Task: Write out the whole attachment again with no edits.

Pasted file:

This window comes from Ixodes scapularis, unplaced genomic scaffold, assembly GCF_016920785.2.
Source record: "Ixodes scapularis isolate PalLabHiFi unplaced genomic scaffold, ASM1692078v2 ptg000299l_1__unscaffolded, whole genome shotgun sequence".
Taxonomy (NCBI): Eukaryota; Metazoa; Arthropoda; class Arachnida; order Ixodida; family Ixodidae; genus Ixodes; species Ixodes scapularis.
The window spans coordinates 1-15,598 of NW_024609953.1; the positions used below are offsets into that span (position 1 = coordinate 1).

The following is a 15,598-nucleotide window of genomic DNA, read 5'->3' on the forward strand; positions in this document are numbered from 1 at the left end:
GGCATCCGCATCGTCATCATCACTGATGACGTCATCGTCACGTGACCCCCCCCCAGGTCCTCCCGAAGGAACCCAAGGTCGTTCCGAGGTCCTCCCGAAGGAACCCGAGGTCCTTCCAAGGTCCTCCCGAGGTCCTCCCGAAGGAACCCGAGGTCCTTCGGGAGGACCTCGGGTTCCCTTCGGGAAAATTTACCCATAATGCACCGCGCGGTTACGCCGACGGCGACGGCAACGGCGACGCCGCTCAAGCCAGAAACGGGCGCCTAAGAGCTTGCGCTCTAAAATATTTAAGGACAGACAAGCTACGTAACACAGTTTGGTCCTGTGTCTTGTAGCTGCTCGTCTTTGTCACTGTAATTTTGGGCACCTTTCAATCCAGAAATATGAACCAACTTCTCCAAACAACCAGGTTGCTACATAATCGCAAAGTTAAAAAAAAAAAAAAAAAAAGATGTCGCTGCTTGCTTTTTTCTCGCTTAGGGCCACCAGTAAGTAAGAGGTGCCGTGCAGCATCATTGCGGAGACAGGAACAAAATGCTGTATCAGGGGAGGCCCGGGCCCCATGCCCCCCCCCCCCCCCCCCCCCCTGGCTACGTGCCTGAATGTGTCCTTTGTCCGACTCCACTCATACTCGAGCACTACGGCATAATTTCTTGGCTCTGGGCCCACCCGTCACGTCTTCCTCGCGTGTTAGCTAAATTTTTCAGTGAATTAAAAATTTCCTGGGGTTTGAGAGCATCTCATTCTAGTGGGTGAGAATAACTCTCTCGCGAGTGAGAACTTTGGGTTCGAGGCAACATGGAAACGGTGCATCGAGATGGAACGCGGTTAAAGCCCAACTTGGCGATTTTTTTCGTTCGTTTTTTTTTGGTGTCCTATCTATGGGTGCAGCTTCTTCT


This window comes from Ixodes scapularis, unplaced genomic scaffold, assembly GCF_016920785.2.
Source record: "Ixodes scapularis isolate PalLabHiFi unplaced genomic scaffold, ASM1692078v2 ptg000299l_1__unscaffolded, whole genome shotgun sequence".
Taxonomy (NCBI): Eukaryota; Metazoa; Arthropoda; class Arachnida; order Ixodida; family Ixodidae; genus Ixodes; species Ixodes scapularis.
The window spans coordinates 1-15,598 of NW_024609953.1; the positions used below are offsets into that span (position 1 = coordinate 1).

The following is a 15,598-nucleotide window of genomic DNA, read 5'->3' on the forward strand; positions in this document are numbered from 1 at the left end:
GGCATCCGCATCGTCATCATCACTGATGACGTCATCGTCACGTGACCCCCCCCCAGGTCCTCCCGAAGGAACCCAAGGTCGTTCCGAGGTCCTCCCGAAGGAACCCGAGGTCCTTCCAAGGTCCTCCCGAGGTCCTCCCGAAGGAACCCGAGGTCCTTCGGGAGGACCTCGGGTTCCCTTCGGGAAAATTTACCCATAATGCACCGCGCGGTTACGCCGACGGCGACGGCAACGGCGACGCCGCTCAAGCCAGAAACGGGCGCCTAAGAGCTTGCGCTCTAAAATATTTAAGGACAGACAAGCTACGTAACACAGTTTGGTCCTGTGTCTTGTAGCTGCTCGTCTTTGTCACTGTAATTTTGGGCACCTTTCAATCCAGAAATATGAACCAACTTCTCCAAACAACCAGGTTGCTACATAATCGCAAAGTTAAAAAAAAAAAAAAAAAAAGATGTCGCTGCTTGCTTTTTTCTCGCTTAGGGCCACCAGTAAGTAAGAGGTGCCGTGCAGCATCATTGCGGAGACAGGAACAAAATGCTGTATCAGGGGAGGCCCGGGCCCCATGCCCCCCCCCCCCCCCCCCCCCCTGGCTACGTGCCTGAATGTGTCCTTTGTCCGACTCCACTCATACTCGAGCACTACGGCATAATTTCTTGGCTCTGGGCCCACCCGTCACGTCTTCCTCGCGTGTTAGCTAAATTTTTCAGTGAATTAAAAATTTCCTGGGGTTTGAGAGCATCTCATTCTAGTGGGTGAGAATAACTCTCTCGCGAGTGAGAACTTTGGGTTCGAGGCAACATGGAAACGGTGCATCGAGATGGAACGCGGTTAAAGCCCAACTTGGCGATTTTTTTCGTTCGTTTTTTTTTGGTGTCCTATCTATGGGTGCAGCTTCTTCT